POUGHKEEPSIE, N.Y. -- The state Department of Environmental Conservation has recovered the beaver trap that snagged a dog near a Hudson River trail.
But after an investigation, no tickets were issued or violations identified, a DEC spokeswoman said on Thursday.
Locust Grove Estate, which operates a non-profit museum off Route 9 in the Town of Poughkeepsie, has reportedly ceased trapping near popular walking trails after the Nov. 26 incident reported here by Daily Voice.
A 4-year-old Siberian husky named Neve got stuck in a spring-loaded trap, but recovered after suffering a minor bruise to his paw.
Wendy Rosenbach, citizen participation specialist for the DEC, said that no tickets were issued to the licensed trapper and that no violations were identified.
Commonly known as the Young-Morse estate, the historic 200-acre site was originally owned by inventor Samuel Morse.
Victor Fernandes was walking with Irene Monck's dog about 3 p.m. on Thanksgiving Day when they came across a handwritten sign that read: "Danger! Do Not Enter.Trail Under Maintenance! Thank you,'' marked with a tiny happy face.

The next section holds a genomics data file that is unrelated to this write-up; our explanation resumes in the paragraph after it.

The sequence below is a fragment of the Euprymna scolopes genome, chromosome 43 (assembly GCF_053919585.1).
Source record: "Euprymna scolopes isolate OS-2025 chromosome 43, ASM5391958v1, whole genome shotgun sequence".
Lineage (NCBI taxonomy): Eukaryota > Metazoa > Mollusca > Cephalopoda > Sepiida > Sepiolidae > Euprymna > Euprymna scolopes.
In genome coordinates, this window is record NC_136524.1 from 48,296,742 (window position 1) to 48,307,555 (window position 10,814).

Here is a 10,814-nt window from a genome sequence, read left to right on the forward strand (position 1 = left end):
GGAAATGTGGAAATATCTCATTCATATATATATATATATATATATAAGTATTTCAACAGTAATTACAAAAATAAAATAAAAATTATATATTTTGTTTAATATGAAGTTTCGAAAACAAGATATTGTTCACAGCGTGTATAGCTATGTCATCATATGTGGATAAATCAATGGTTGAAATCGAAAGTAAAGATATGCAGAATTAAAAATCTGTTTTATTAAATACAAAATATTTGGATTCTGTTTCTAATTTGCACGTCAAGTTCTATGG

Fernandes wandered off the trail to see if there was new flooding.
That's when Neve stepped into a four-inch-long trap designed to capture beavers. The trap was anchored into the ground and took at least 15 minutes to open while Neve struggled while biting Fernandes, according to Monck.
The dog has recovered fine from bruises to a toe, she said.
Monck said a DEC officer came to her house on Tuesday "to make sure Neve was OK and retrieve the trap. He told us that Locust Grove had the trapper remove the traps."
According to Monck, the DEC officer said: "'No harm no foul.' He could have ticketed us for touching the trap, let alone taking it with us."
The Locust Grove Estate includes a Tuscan-style villa designed in 1851 and a small museum dedicated to Morse.
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